The improved performance of BEV vehicles compared to Plug-In Hybrid Electric vehicles (PHEV), showing a decrease of 5% to just under 5,000 units, corrects a trend since 2016 which saw 3-in-4 electric vehicles in the UK being PHEV’s.
All indications are that UK EV sales will breach the 100,000 unit mark, shared with only 7 other countries within the next couple of months. Recent surveys in the UK showed that most vehicle buyers are negative towards diesel vehicles due to diesel gate, a spectacular own goal by big auto and that 85% of vehicle owners now consider buying an EV, subject to them overcoming these EV related misconceptions.
TOP 5 EV NEWS #2 – AUDI & PORSCHE TO CO-OPERATE ON EV PLATFORM
VW sister companies, Audi and Porsche, to accelerate their respective electric vehicle strategies, this week announced that they would jointly develop a shared electric vehicle platform allowing the automakers a faster route to electric, connected and autonomous technology. The partnership will last til 2025. The German based VW Group‘s electric vehicle strategy is built on its MEB electric platform architecture, while Porsche targets the delivery of its first electric vehicle, the Mission E by 2020 and Audi, an electric SUV based on the e-Tron Quattro by 2018. Both vehicles will have various degrees of autonomy as part of its offering.
TOP 5 EV NEWS #3 – FORD’s CHINA STRATEGY
In the same week where Ford was dethroned by GM as the USA’s number two automaker, due to Tesla taking the top spot, the company released a new electric vehicle strategy for its Chinese operations. Ford, suffering from a shareholder revolt due to its lack of a convincing electric vehicle strategy and declining sales on Thursday announced that it targets 70% contribution from EV’s of its Chinese auto sales by 2025. The first phase of the strategy will be to produce a PHEV early 2018 together with its Chinese partner, Changan, also known as Chana. The company aims to have a small electric SUV within the next 5 years, capable of a battery electric range of 280 miles / 450km. The company still lacks a proper global electric vehicle strategy and the current attempt is too little and too late.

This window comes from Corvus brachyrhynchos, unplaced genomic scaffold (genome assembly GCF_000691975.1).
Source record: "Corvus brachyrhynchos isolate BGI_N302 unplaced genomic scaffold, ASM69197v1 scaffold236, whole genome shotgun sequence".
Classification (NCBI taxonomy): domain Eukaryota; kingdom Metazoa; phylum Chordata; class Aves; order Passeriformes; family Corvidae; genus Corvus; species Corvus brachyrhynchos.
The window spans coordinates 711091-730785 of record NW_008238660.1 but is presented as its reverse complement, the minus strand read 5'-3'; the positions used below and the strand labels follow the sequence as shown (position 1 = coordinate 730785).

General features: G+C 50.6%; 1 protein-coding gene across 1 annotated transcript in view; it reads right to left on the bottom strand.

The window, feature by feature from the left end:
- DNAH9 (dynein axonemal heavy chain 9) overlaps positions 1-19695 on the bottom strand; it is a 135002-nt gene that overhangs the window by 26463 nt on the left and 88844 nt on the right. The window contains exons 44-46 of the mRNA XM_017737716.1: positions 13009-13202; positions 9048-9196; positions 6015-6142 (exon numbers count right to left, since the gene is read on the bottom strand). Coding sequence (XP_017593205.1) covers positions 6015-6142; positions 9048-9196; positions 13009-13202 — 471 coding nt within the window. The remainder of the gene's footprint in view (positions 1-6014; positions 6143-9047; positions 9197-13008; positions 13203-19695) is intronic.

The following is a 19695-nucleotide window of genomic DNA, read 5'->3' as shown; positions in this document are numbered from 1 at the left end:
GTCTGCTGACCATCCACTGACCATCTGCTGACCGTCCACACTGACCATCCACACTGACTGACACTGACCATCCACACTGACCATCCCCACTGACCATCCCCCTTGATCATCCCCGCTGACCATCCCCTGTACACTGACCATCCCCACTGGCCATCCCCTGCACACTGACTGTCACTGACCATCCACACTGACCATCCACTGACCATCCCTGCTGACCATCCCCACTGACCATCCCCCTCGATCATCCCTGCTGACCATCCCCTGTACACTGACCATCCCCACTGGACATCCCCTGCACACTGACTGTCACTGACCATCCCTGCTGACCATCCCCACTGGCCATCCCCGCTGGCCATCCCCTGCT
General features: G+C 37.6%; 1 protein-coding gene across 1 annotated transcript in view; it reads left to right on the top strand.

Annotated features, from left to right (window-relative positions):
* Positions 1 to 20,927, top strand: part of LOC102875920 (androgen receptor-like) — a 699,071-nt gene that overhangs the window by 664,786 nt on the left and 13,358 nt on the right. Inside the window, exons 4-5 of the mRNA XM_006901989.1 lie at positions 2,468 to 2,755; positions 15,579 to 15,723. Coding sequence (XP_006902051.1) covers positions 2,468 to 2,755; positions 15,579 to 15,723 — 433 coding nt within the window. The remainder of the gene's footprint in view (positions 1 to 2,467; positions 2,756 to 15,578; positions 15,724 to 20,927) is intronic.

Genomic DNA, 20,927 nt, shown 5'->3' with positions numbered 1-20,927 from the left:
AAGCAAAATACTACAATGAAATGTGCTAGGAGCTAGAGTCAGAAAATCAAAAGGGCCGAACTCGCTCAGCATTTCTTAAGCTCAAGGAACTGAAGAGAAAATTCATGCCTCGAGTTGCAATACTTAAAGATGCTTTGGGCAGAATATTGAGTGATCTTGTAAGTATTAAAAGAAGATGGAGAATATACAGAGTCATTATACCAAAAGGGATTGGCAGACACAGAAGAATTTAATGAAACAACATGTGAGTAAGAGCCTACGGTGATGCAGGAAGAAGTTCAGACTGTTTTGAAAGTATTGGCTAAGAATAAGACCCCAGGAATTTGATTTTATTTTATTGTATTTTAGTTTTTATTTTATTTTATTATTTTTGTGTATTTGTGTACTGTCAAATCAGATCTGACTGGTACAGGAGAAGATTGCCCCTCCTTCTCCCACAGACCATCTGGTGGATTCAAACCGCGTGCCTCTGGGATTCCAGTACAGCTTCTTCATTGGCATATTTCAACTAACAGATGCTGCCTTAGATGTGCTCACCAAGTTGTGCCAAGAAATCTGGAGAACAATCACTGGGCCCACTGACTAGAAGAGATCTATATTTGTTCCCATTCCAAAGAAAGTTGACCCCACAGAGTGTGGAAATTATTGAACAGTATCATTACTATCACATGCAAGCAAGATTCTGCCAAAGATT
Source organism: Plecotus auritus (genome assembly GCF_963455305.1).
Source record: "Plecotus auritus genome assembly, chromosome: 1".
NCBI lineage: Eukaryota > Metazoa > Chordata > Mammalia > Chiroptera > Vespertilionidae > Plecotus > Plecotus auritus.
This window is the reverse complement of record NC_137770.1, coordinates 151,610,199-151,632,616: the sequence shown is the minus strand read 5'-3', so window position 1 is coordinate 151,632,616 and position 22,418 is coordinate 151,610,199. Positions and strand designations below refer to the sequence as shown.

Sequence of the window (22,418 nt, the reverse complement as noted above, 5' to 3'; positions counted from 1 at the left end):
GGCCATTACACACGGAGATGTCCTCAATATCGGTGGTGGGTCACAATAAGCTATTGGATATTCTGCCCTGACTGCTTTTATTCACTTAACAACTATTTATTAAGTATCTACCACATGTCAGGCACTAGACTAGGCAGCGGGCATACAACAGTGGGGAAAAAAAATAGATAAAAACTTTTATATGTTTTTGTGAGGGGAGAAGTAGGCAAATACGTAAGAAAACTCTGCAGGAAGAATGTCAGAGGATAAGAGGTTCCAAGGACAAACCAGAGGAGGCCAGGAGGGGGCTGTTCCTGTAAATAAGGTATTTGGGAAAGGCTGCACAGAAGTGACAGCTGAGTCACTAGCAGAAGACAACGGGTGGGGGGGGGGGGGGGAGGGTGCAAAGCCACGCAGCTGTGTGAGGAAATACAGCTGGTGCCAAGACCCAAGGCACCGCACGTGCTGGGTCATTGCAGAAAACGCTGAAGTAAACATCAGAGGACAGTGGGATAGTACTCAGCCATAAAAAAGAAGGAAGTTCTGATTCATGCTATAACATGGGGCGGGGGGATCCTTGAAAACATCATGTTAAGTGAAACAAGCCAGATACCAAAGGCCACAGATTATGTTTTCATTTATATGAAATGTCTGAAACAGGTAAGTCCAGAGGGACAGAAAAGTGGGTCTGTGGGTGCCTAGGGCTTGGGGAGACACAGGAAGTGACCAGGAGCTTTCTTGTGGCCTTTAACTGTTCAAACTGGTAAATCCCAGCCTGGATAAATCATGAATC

TOP 5 EV NEWS #4 – MAHINDRA & SSANGYONG ANNOUNCE EV
The Chairman of Indian automaker Mahindra and Mahindra, Anand Mahindra announced at the Seoul Motor Show this week that Mahindra and its Korean subsidiary SsangYong aims to develop a luxury electric vehicle by 2019, targeting entry into Chinese and US markets.
TOP 5 EV NEWS #5 – NAVIGANT RESEARCH DISCOUNTS WAYMO AND TESLA AUTONOMOUS EFFORTS
Navigant Research placed Ford and GM at the top of its autonomous driving leaderboard, surprisingly far above Waymo (7th), the pioneer of autonomous driving. Waymo was only listed as a contender, and Tesla who has already clocked over 300 million miles in Autopilot (Level 2 Autonomy) did not make the Top 10 list. Waymo, not aiming to develop a car, but rather focusing on autonomous technology has partnered with Chrysler and Ford on testing autonomous technology. Making Navigant’s findings even more surprising to us is that Waymo performed exceptionally well compared to other automakers on the list when comparing across all permit holders allowed to test autonomous tech on Californias public roads. According to CA DMV regulations, each permit holder must annually file a disengagement report, reflecting the number of events where a driver essentially has to take over from the vehicle’s autonomous mode to either prevent a traffic incident or where the system fails. Waymo posted a record 0.2 disengagements per 1,000 miles in its 2016. For a breakdown of each permit holders testing in California read our recent blog providing detailed analysis.
Navigant’s criteria are based on the following ten factors; vision, go-to-market strategy, partners, production strategy, technology, sales, marketing, and distribution, product capability, product quality and reliability, product portfolio and staying power. The Top Ten on Navigant’s list are Ford, GM, Renault–Nissan Alliance, Daimler, Volkswagen Group, BMW, Waymo, Volvo/Autoliv/Zenuity, Delphi and Hyundai Motor Group.